Written by: Katreen Wikstrom Jones
It’s the time of the year when we put our skis on the shelf and bring our bikes outside for its premiere ride. Snow melt season up here in Alaska is also about two weeks early, which speeds up things a little. But before summer embraces us fully, we would like to reflect back on the 2017/2018 season and summarize the amazing second winter of the Community Snow Observations project!
Growing in numbers!
First off – THANK YOU to all of you who’ve volunteered your time and submitted snow depth measurements to MountainHub this winter! This winter the CSO project ripened from its prototype year into year one. Starting with a small group of skiers in Thompson Pass, the number of CSO participants has expanded to engaged individuals across western North America, and has now achieved a global reach. Compared to last year the number of measurements doubled, and grew steadily over the season with a clusters of measurements in particularly south-central Alaska, Washington, Oregon and Teton-area of Wyoming.
New ambassadors in the Pacific Northwest
The growing interest and participation among citizen scientists in the Pacific Northwest states made it redundantly clear that we needed to recruit ambassadors to represent CSO in the local areas. We welcomed James Molloy (Jackson, WY), Aaron Hartz (Bend, OR) and Liza Kimberly (Bellingham, WA) to join our ambassador program with previously Alaska-based ambassadors Sarah Carter (Valdez, AK), Bobby Liebermann (Anchorage, AK) and Mike Janes (Juneau, AK). Our ambassadors are our faces outward – and we’re incredibly grateful for their hard work of submitting data and promoting the project in their communities. To learn more about our awesome ambassadors, visit http://communitysnowobs.org/ambassadors/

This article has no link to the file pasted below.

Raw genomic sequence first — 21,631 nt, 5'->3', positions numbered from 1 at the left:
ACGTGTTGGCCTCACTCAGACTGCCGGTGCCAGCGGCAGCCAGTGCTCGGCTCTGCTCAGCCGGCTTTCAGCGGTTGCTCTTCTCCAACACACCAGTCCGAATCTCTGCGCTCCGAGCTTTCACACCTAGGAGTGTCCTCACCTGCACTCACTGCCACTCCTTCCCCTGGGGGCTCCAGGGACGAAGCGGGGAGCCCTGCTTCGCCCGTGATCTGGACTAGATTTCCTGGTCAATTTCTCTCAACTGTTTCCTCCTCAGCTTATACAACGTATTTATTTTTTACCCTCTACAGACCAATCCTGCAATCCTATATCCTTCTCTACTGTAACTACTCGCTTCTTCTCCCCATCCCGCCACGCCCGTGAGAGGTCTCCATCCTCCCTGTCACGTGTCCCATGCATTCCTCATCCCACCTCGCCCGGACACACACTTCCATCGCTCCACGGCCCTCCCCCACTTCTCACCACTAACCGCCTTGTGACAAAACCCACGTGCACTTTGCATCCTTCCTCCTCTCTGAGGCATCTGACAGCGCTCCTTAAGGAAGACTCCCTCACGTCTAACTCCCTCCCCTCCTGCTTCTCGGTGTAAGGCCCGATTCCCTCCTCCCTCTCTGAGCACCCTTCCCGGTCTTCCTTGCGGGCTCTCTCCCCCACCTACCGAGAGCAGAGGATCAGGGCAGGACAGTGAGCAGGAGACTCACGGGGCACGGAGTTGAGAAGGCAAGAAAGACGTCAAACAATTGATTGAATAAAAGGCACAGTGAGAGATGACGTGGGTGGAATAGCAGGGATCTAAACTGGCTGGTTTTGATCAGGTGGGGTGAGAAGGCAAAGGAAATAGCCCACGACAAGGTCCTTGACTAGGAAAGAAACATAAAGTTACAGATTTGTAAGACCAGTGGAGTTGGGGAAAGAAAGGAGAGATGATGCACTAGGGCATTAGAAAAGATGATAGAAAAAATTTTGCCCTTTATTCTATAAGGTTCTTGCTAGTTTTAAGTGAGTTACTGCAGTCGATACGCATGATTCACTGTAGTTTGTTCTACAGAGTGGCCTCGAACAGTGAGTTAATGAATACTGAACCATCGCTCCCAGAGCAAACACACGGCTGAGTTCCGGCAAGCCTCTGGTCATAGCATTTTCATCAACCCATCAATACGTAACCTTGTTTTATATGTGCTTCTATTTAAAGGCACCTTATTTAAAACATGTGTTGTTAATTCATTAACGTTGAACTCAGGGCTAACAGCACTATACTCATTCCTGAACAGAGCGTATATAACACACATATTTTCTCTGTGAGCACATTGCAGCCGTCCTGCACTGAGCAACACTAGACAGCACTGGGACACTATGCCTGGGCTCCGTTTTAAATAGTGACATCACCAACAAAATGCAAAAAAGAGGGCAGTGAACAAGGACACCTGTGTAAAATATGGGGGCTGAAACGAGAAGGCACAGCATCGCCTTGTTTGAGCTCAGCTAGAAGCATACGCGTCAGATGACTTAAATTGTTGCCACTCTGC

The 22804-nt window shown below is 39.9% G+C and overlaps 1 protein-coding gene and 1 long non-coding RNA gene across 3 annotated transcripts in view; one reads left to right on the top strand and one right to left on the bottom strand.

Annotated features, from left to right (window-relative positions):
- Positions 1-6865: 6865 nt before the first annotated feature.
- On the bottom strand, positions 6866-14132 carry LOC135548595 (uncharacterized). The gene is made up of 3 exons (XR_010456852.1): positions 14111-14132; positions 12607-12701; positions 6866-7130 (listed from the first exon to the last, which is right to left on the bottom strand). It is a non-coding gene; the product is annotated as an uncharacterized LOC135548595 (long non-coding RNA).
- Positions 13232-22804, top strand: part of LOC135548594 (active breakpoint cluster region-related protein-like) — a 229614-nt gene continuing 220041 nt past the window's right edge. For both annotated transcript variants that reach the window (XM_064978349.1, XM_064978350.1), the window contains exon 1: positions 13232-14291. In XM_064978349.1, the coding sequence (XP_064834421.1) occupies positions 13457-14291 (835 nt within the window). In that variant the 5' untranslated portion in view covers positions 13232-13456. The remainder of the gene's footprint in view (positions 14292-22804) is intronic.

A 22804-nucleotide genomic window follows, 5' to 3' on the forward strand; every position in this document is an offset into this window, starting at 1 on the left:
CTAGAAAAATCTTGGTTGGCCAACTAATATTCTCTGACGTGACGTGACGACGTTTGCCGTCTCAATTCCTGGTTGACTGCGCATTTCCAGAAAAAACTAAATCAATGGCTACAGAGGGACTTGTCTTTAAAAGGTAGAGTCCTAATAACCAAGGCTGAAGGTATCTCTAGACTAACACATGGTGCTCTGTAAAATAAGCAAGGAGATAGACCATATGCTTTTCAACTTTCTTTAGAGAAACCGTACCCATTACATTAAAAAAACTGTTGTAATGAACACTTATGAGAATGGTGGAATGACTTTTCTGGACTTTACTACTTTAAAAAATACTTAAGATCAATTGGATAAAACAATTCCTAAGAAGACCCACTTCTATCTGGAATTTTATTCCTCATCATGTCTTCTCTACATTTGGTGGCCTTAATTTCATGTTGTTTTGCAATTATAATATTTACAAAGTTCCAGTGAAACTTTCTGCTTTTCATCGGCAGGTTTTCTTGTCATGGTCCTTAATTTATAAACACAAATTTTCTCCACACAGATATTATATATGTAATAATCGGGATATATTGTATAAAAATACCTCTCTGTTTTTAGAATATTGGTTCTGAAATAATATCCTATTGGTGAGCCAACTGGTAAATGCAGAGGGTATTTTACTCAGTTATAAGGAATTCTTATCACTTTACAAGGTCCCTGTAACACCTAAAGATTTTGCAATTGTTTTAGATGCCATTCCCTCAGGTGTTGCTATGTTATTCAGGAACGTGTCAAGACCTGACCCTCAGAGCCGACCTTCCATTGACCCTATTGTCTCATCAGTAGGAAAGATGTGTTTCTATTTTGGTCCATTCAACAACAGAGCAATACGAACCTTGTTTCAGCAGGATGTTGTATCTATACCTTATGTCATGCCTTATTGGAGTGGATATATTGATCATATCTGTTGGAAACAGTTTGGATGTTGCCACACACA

CSO presence at Conferences & Workshops
In November, CSO staff attended the South-central Alaska Avalanche Workshop in Anchorage, Alaska, to engage with local avalanche practitioners and learn how snow depth observations in Mountain Hub can become part of their daily routine. In December, CSO presented their project at the American Geophysical Union conference in New Orleans in one of the citizen science sessions. Throughout the winter CSO staff and ambassadors also attended a number of smaller workshops and meetings with state, federal and private agencies and educational institutions with the goal to recruit citizen scientists and ensure that the data becomes accessible to them.
CSO Data Supporting Remote Sensing Surveys in Alaska